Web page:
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A farmer works a field northeast of Mt. Vernon back in September. Matt Gade/Forum News Service

High expenses meet low prices for South Dakota producers

MITCHELL, S.D. -- On average, South Dakota farmers saw a drop in income of more than $100,000 last year.

Farms in South Dakota experienced a nearly 77 percent decline in net profit in 2015 compared to the year before, according to a study released Monday by the South Dakota Center for Farm/Ranch Management at Mitchell Technical Institute.

The average farm income in 2015 was $38,898, which accounts for sales, expenses and depreciation. The average income in 2014 was $168,361, close to the five-year average of $162,915.

"This decrease in net profit was primarily driven by the lower grain prices and considerable drop in livestock values in 2015," said Jared Hofer, director of the Farm Management Program at MTI. "Most grain farming operations showed above-average yields in 2015, which created a slight profit, despite land and input costs continuing to rise while grain prices stayed low."

Although the numbers show farmers making a small profit, the net income doesn't take family living expenses into account, which averaged $83,335 in 2015.

Joseph Calmus, a 38-year-old farmer from Canova, of Miner County, said his living expenses were light enough to keep him in the black, but he plans on budgeting more this year and cutting expenses.

"Try to cut your expenses wherever you can," he said, "whether it's being more efficient or trying to do things a little differently to get the same outcome with less expense."

Calmus plans to use less chemicals on his corn, soybeans, wheat, oats and alfalfa, and he plans to feed his cattle lower-quality hay supplemented with distillers grains, though he said ranchers must ensure the cows still get enough minerals.

"They've got to get what they need," he said.

Hofer said the 2015 net income was lower than every year since at least 2008, when a "farm boom" caused commodity prices to rise. At its peak, corn was sold for about $7 per bushel. Today, a bushel of corn sells for about $3.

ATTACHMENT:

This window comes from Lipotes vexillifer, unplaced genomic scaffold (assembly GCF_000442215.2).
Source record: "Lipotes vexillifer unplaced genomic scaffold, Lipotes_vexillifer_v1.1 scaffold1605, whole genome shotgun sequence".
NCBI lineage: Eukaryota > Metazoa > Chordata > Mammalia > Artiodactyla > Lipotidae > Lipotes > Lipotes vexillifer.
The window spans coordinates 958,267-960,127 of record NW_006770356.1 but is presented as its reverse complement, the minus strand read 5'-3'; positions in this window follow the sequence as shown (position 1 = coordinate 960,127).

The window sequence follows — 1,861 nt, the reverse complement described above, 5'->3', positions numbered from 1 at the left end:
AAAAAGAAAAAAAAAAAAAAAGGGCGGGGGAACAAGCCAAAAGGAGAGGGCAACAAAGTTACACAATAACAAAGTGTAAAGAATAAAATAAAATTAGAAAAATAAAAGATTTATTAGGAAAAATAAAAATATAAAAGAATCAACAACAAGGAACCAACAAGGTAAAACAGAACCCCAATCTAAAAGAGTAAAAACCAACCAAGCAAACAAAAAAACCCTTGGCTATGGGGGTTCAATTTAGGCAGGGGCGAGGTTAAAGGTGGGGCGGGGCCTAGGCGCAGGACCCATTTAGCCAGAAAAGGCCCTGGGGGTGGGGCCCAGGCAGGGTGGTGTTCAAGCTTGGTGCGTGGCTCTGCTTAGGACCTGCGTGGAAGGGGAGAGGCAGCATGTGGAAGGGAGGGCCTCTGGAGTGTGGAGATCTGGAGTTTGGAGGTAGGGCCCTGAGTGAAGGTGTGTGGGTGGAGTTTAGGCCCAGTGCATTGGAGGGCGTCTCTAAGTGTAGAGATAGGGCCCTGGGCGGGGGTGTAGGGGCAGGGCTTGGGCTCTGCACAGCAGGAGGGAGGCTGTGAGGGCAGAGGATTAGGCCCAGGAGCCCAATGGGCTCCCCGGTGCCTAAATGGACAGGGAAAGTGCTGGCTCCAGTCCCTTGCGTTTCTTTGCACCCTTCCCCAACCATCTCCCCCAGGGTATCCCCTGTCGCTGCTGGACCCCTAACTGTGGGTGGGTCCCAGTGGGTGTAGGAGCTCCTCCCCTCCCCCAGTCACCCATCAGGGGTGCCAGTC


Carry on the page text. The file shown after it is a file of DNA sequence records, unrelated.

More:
"There was a five- to six-year run there where it was very profitable to be a farmer, but unfortunately, reality has kind of set back in," Hofer said. "The commodity prices, they're probably slightly higher than they were before the boom, but the expenses are significantly higher. There's just not much margin left for the farmer."

Average gross income, the amount of money earned without considering expenses, also took a dip from about $1.065 million to about $1.016 million despite higher yields. Hofer said cattle prices were to blame, as there wasn't much change in the amount of beef harvested from cattle.

"The biggest reason the gross income is down is because livestock values dropped probably 25 percent from the prior year," Hofer said.

Calmus said the biggest problem for his operation was the low grain prices. He sold his grains for about 50 percent less than last year, whereas his cattle prices only dropped about 30 percent.

"They both play a big part of my income, but the grains being a bigger percentage drop than the cattle did, I'd say the grains hurt me more," Calmus said.

Hofer said some ranchers bought calves at 500 pounds when prices were higher, raised them to 1,500 pounds and sold them for the same price at which they bought them after prices dropped.

The Center for Farm/Ranch Management has tracked farmers' profits since about 1989, Hofer said. Numbers from 2015 were gathered from a sample of 111 farming operations throughout South Dakota.

Hofer said the center helps farmers around the state keep records and manage their operations for a fee of about $1,450 per year. Each year, they compile data and put together a report that is used as a benchmark by lenders, accountants, legislators.

Looking ahead, Hofer said 2016 doesn't look better for farmers, as he expects a drier season, average yields and still-high operating expenses.

"Those factors are kind of concerning, that if we get back to an average production with these lousy prices, it's going to be ugly," Hofer said. "Overall, just with prices and moisture, we need a few things to go our way to have an average year again."

Calmus shared his concern, though he has already experienced a dry summer.

"I live in a pocket where it was dry (last summer). I had some grains that didn't perform as well as they did in 2012, and that was a major drought (year)," Calmus said.

The 2015-2016 winter was the wettest in years, but Calmus said the water hasn't stuck in the ground. But with a few good spring rains, the future could still hold promise.

"The outlook right now doesn't look very good, but I'm hoping to kind of hold things together and see what the next year brings," Calmus said. "Hopefully some good yields will offset the prices a little bit, which is, I think, what everybody out there's thinking right now."